Often billed as the “First Lady of the Harp,” Mildred Dilling was one of the greatest classical harpists of the twentieth century. She was famous for her radio program of harp music that appeared every Sunday night on NBC preceding performances by the New York Philharmonic, and regularly appeared on other celebrity programs including with Bing Crosby. She toured extensively and through her celebrity connections met Harpo Marx and became his teacher. She performed for five U.S. Presidents beginning with Warren G. Harding. This beautiful harp was built in 1929 by Lyon & Healy as their top of the line “art nouveau” model instrument. Stylized flower designs are found on the column, which is designed to look like it grows out of the pedestal. Four colors of gold leaf and shadings are used on the instrument along with hand painted flowers on the soundboard. The instrument was originally purchased by Evangeline Booth, the fourth (and first woman) General of the Salvation Army. Mildred Dilling, who had a large collection of harps numbering more than 65 at the time of her death, purchased this instrument directly from Booth, and used it in her home, although she appears with it in some advertising materials from the 1960s.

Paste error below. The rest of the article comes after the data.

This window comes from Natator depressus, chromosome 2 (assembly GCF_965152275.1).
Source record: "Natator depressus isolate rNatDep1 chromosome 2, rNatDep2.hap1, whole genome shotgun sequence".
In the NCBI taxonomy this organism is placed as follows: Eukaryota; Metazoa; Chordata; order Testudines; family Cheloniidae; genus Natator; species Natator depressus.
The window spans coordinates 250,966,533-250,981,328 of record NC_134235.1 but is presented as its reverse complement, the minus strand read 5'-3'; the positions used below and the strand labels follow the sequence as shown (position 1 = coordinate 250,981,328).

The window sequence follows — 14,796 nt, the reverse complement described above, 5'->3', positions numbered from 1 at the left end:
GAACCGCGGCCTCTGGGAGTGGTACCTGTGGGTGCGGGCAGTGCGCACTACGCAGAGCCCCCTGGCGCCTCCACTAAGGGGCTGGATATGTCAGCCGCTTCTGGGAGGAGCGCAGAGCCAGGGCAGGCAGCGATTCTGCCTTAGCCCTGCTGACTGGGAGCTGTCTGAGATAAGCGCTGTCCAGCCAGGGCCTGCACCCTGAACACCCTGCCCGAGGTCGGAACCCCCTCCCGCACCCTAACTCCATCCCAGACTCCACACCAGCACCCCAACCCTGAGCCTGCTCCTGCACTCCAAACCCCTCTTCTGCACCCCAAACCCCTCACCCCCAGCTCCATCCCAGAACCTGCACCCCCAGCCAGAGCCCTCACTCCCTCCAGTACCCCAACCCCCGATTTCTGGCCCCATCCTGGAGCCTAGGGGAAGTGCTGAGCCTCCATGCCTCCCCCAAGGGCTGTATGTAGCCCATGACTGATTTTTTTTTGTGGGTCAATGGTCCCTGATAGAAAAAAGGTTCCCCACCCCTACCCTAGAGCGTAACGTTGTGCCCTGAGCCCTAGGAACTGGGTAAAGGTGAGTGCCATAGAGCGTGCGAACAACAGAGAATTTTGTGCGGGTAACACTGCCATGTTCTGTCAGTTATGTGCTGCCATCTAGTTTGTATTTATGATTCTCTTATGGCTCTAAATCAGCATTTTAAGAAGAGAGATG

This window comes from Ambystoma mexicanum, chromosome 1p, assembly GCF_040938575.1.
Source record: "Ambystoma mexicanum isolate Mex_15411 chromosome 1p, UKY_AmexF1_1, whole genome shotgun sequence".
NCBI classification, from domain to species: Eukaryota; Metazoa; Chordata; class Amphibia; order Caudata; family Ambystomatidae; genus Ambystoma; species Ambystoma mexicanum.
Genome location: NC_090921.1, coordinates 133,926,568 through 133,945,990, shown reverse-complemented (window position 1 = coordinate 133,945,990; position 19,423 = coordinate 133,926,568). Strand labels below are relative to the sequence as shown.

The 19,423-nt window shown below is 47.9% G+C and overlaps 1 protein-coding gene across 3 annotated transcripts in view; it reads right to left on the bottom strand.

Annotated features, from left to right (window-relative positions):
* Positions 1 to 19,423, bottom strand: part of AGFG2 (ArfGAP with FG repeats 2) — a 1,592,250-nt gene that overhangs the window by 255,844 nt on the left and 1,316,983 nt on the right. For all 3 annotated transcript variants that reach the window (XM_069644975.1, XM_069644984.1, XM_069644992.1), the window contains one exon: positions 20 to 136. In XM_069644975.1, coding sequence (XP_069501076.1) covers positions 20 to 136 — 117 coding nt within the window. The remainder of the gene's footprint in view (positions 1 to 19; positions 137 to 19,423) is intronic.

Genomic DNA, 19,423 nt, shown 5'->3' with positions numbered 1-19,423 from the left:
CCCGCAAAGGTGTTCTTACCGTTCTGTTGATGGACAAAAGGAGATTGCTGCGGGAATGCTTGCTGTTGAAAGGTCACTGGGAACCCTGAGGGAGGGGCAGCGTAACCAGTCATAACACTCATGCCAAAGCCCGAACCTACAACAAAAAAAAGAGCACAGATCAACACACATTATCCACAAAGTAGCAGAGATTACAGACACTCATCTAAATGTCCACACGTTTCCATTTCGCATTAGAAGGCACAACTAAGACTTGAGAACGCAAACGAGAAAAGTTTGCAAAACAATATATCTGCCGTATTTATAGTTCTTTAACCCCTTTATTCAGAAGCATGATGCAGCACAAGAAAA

Marking: Engraved on neck plate: Lyon & Healy/Chicago U.S.A. Makers/Concert Grand/N 3351/Manufactured under eight Patents; several patent marks, e.g. for washers and neck, both dated Sept. 14, 1915
Mildred Dilling ; Evangeline Booth
Jayson Kerr Dobney, Bradley Strauchen-Scherer. Musical Instruments: Highlights of the Metropolitan Museum of Art. First Printing. @2015 by the Metropolitan Museum of Art, New York. New York, 2015, p. 163, ill.
Ed. Barbara Burn. A Checklist of European & American Harps. revised. The Metropolitan Museum of Art. New York, 1989, pg. 12.
A Checklist of American Musical Instruments. The Metropolitan Museum of Art. New York, 1989, pg. 27.
American Musical Instruments in The Metropolitan Museum of Art. The Metropolitan Museum of Art. New York, 1985, pg. 140, fig. 167, ill.